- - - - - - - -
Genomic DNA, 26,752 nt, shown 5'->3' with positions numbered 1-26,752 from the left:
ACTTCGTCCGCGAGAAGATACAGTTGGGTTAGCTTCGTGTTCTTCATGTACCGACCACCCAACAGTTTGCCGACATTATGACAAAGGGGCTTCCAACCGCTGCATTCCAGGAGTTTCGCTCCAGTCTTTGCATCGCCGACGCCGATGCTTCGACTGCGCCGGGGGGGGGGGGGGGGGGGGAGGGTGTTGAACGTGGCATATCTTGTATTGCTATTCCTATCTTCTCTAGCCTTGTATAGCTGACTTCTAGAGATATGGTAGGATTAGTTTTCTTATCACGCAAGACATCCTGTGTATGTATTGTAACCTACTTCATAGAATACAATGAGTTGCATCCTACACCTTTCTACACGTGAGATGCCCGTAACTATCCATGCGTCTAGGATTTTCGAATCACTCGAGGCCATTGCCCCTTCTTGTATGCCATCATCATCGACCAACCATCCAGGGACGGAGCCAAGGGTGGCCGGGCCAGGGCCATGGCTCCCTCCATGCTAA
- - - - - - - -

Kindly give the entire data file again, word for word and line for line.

Genomic DNA, 26,752 nt, shown 5'->3' with positions numbered 1-26,752 from the left:
ACTTCGTCCGCGAGAAGATACAGTTGGGTTAGCTTCGTGTTCTTCATGTACCGACCACCCAACAGTTTGCCGACATTATGACAAAGGGGCTTCCAACCGCTGCATTCCAGGAGTTTCGCTCCAGTCTTTGCATCGCCGACGCCGATGCTTCGACTGCGCCGGGGGGGGGGGGGGGGGGGGAGGGTGTTGAACGTGGCATATCTTGTATTGCTATTCCTATCTTCTCTAGCCTTGTATAGCTGACTTCTAGAGATATGGTAGGATTAGTTTTCTTATCACGCAAGACATCCTGTGTATGTATTGTAACCTACTTCATAGAATACAATGAGTTGCATCCTACACCTTTCTACACGTGAGATGCCCGTAACTATCCATGCGTCTAGGATTTTCGAATCACTCGAGGCCATTGCCCCTTCTTGTATGCCATCATCATCGACCAACCATCCAGGGACGGAGCCAAGGGTGGCCGGGCCAGGGCCATGGCTCCCTCCATGCTAA